In this post we will learn how to build an electromagnetic levitation circuit which can imitate an anti-gravity phenomenon by ensuring that an iron object remains pulled above the ground by an electromagnet, so that it does not stick to the electromagnet, rather keeps floating between the electromagnet tip and the ground.
Basic Working Principle
An LDR, LED combination is utilized in such a way that the LED beam passes from just under the electromagnet and illuminated the LDR. In this situation as long as the LDR remains illuminated, the electromagnet stays functional and its electromagnetic power remains activated.
When an iron object is held just below the electromagnet, it starts getting pulled towards the electromagnet, but in the process it cuts off the LED beam reaching the LDR, which switches OFF the electromagnet.
When this happens the iron object begins dropping, but again in doing so it begins moving away from the path of the LED beam and allows the light to reach the LDR.
This situation switches ON the electromagnet back, so that the iron object again starts getting pulled towards the electromagnet, and this up down cycle repeats rapidly, creating a condition where the iron object is neither completely pulled by the electromagnet nor is completely dropped to the ground. The situation keeps the iron object floating in mid air, maybe a few mm under the electromagnet, giving the appearance of an anti-gravity levitation effect.
How to Build
The levitation set up can be best built using pieces of wooden blocks, and framing them in the following manner:
In this set up we can see the electromagnet fixed at the upper center area of the wooden structures, while the LED and LDR are positioned face to face over the adjacent upright wooden structures, just below the electromagnet.
It is important that the LED and the LDR are placed inside an opaque plastic tubes to ensure that only the LED light beam enters the LDR tube and illuminates it, and no other external ambient light is able to reach the LDR.
Once the electromagnetic levitation circuit is powered ON, the LED illuminates and hits the LDR, which causes the electromagnet to switch ON.
Now, the electromagnet being switched ON, if a iron object is brought near the electromagnet will cause the object to be pulled towards the electromagnet.
However, during this process the iron object wil tend to block the LED beam from the reaching the LDR. This will instantly cause the electromagnet to switch OFF. As soon as this happens the iron object will tend to fall down, but in the process will move away from the LED beam illuminating the LDR and switching ON the electromagnet back in action. This rapid ON/OFF process of the electromagnet will cause the iron object to remains hanging just below the electromagnet creating an impression of a true levitation or anti-gravity effect, as shown in the following image.
How the Circuit Works
The circuit for the levitation system can be viewed in the following diagram:
As you can see there's hardly any components in the design, and the entire circuit is built around a single IC 741 which is configured like a comparator.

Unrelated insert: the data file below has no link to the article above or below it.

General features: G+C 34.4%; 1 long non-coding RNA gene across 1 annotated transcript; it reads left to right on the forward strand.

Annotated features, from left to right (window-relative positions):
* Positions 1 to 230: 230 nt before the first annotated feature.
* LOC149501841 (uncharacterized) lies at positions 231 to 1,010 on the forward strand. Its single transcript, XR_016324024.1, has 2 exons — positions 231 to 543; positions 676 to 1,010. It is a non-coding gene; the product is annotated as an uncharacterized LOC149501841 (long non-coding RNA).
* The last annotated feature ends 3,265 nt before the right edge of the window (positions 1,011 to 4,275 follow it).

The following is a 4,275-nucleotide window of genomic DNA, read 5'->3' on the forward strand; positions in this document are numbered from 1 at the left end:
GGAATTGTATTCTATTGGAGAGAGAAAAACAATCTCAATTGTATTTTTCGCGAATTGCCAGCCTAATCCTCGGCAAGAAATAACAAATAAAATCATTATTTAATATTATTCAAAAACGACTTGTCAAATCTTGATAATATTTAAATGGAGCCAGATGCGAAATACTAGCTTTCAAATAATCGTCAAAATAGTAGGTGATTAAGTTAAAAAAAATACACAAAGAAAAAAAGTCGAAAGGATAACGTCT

The pin#2 of the op amp is fixed with a constant reference voltage using the preset 1k. This reference voltage is not very critical, since the LDR switching is either ON or OFF.
The LED light can be seen focused on the LDR as explained in our previous construction set of the unit.
During the time the light remains focused on the LDR, its resistance drops to a much lower level, causing the pin#3 potential of the op amp to rise above the pin#2 reference potential as fixed by the 1k preset.
Due to this the output of the op amp remains high, enabling the electromagnet to remain activated.
As discussed in the previous paragraphs, when the iron object is pulled towards the electromagnet, in the process it attempts to block the LED beams reaching the LDR.
When this happens, the pin#3 potential drops below the pin#2 reference potential which now rises above the pin#3 potential. Due to this, the pin#6 output of the op amp turns off, which also turns off the driver transistor and the electromagnet.
This instantaneous switching off of the electromagnet tends to drop the iron object, which causes the LDR to again get illuminated by the LDR beam, which reverts the op amp output high, switching ON the electromagnet back, so that the iron objetc s again pulled up. This pulling and dropping process of the iron object continuous at an extremely fast rate causing, such that the the object appears to remains stationery just below the electromagnet, which gives an impression of the object being levitated, and it is hanging in mid-air due to anti-gravity effect.
How to Build the Electromagnet
The electromagnet can be by built by winding a 120 grams of 28 SWG super enameled wire over any thick iron bolt. Make sure to insulate the iron bolt with a couple of layers of insulating PVC tape before you start winding the coil.
If you are unable to built the above mentioned electromagnet, you can simply salvage the relay coil from any old 12V, 30 amp relay.
Advantage of Using LED/LDR for the Sensor
There are many electromagnet levitation circuits available online which uses an infrared photodiode as the sensor. However, selecting the correct photodiode may not be easy for new hobbyists, and also the results obtained from photodiode may sometimes have issues.
Using LDR/LED combination is more advantageous since they are easily available and do not have strict specifications. You can choose just about any tiny LDR, and a tiny 3.3 V white LED, that's all and you are good to go.
Another advantage of using an LED is that, the light from the LED illuminates the area just under the electromagnet creating a fascinating effect on the levitated iron object.
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